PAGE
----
The Tin Drum to premiere at Goethe Institute

m_The Tin Drum to premiere at Goethe Institute

Goethe Institute brings yet another captivating, entertaining movie, produced in 1979. The Tin Drum is about a boy who decided to stop growing when witnessing the hypocrisies of adulthood and the absurdities of war. A sad, yet funny movie, shown in the director’s cut edition. The film begins in 1899, with the grandfather of Oskar Matzerath, the main character, being pursued by the police through rural Kashubia. Hiding underneath the skirts of a young woman named Anna Bronski, with whom he later marries and fathers a daughter – Oskar’s mother – he evades the authorities until he apparently drowns trying to escape them.

As time goes by, Anna’s daughter Agnes develops an incestuous affair with her cousin Jan Bronski, a worker in the Polish Post Office, until she is introduced to the charismatic Alfred Matzerath while serving as a nurse during World War I. The two men become firm friends, albeit love rivals, and later Agnes gives birth to a son, Oskar. Oskar has an adult mentality since birth and upon hearing from Alfred that he will inherit his grocery shop when he is an adult, he decides to stop growing by the age of three.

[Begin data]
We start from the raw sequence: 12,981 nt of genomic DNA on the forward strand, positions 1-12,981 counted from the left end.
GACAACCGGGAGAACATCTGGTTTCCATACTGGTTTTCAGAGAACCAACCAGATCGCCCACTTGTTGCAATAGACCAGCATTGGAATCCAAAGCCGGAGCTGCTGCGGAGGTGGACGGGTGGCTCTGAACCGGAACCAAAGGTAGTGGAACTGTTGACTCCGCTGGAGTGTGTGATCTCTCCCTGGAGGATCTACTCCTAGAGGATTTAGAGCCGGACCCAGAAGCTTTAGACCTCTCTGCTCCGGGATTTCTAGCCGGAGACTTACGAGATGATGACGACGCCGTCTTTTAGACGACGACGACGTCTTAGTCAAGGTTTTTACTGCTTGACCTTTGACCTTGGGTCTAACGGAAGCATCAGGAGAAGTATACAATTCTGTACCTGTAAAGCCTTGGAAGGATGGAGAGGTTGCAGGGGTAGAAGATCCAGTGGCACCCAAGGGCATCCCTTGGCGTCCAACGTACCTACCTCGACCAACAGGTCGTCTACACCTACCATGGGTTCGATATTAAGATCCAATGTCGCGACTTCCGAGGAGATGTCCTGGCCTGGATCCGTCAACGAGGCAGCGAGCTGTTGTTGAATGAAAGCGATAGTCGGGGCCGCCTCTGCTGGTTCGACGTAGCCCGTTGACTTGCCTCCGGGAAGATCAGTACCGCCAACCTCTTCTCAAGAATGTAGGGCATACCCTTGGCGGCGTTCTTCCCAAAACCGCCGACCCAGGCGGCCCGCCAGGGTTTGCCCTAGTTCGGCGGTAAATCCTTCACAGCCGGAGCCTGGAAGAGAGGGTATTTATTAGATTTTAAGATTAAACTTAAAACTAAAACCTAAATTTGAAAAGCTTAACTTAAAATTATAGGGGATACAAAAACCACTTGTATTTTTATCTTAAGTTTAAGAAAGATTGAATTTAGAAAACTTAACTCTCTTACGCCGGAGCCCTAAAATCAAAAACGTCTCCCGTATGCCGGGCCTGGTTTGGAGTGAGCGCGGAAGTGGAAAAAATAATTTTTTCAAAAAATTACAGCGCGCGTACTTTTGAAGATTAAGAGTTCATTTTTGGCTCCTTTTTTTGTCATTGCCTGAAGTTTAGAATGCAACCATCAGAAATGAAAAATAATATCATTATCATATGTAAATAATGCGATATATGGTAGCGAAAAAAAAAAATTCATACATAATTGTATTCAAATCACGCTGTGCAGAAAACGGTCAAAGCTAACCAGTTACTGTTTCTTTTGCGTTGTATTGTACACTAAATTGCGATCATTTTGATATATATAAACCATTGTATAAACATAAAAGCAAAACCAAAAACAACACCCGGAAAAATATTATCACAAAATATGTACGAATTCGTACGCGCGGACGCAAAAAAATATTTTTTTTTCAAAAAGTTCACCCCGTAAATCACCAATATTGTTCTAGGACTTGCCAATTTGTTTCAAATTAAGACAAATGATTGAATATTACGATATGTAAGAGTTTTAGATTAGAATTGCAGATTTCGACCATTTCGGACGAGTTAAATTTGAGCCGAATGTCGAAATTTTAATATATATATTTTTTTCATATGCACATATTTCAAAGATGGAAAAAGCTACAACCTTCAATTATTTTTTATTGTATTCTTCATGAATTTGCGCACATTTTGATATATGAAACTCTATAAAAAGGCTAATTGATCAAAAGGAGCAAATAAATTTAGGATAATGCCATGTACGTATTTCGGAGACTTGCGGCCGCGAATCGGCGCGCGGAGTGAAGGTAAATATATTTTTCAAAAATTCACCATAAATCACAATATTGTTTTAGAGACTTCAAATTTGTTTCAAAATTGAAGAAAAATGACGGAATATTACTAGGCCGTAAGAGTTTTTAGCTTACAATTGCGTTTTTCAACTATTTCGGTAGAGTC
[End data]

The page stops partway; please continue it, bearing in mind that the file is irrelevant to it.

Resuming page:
On Oskar’s third birthday he is given a tin drum, something that will remain with him for the rest of the film. Oskar throws himself down the cellar stairs, strangely injuring himself, and from that day on he does not grow any older. It is discovered that Oskar has the ability to shatter glass with his voice, which he uses to cause disruption whenever he is upset. Oskar uses his drum for similar purposes, such as disrupting a Nazi rally. During a visit to the circus, Oskar is introduced to Bebra, a performing dwarf whom Oskar can relate to.

When the four are on an outing to the beach, they see an eel-picker at work collecting eels from a washed-up horse’s head, a sight that makes Agnes repeatedly vomit. Alfred buys some of the eels and a confrontation begins when he insists that she eat them, ultimately leading to Agnes developing a strange addiction to raw fish, from which she gets food poisoning and eventually dies. At his mother’s funeral, Oskar witnesses an antisemitic assault on Sigismund Markus, the Jewish toymaker who supplies him with drums; Nazism is on the rise, and the Jewish and Polish residents of Danzig are under increasing pressure from the German community. Markus commits suicide during Kristallnacht, when his shop is attacked by SA men, and synagogues are burned down.

The Tin Drum will be aired at Goethe Institute Tuesday 3rd September 2013. Entrance will be free.

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